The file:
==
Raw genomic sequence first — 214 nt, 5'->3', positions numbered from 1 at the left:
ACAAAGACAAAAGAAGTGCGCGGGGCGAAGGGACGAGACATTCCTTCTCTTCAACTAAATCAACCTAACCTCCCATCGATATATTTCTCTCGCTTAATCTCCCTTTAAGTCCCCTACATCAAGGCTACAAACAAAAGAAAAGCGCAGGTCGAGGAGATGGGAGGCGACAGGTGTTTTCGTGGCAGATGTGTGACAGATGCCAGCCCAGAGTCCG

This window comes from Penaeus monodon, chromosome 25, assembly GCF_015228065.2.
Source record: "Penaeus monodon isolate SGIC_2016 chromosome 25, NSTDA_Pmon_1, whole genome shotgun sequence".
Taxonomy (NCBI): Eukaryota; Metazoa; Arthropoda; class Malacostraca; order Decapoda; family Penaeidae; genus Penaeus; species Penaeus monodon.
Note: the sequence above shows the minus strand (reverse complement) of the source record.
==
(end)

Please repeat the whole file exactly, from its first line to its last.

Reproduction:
Raw genomic sequence first — 214 nt, 5'->3', positions numbered from 1 at the left:
ACAAAGACAAAAGAAGTGCGCGGGGCGAAGGGACGAGACATTCCTTCTCTTCAACTAAATCAACCTAACCTCCCATCGATATATTTCTCTCGCTTAATCTCCCTTTAAGTCCCCTACATCAAGGCTACAAACAAAAGAAAAGCGCAGGTCGAGGAGATGGGAGGCGACAGGTGTTTTCGTGGCAGATGTGTGACAGATGCCAGCCCAGAGTCCG

This window comes from Penaeus monodon, chromosome 25, assembly GCF_015228065.2.
Source record: "Penaeus monodon isolate SGIC_2016 chromosome 25, NSTDA_Pmon_1, whole genome shotgun sequence".
Taxonomy (NCBI): Eukaryota; Metazoa; Arthropoda; class Malacostraca; order Decapoda; family Penaeidae; genus Penaeus; species Penaeus monodon.
Note: the sequence above shows the minus strand (reverse complement) of the source record.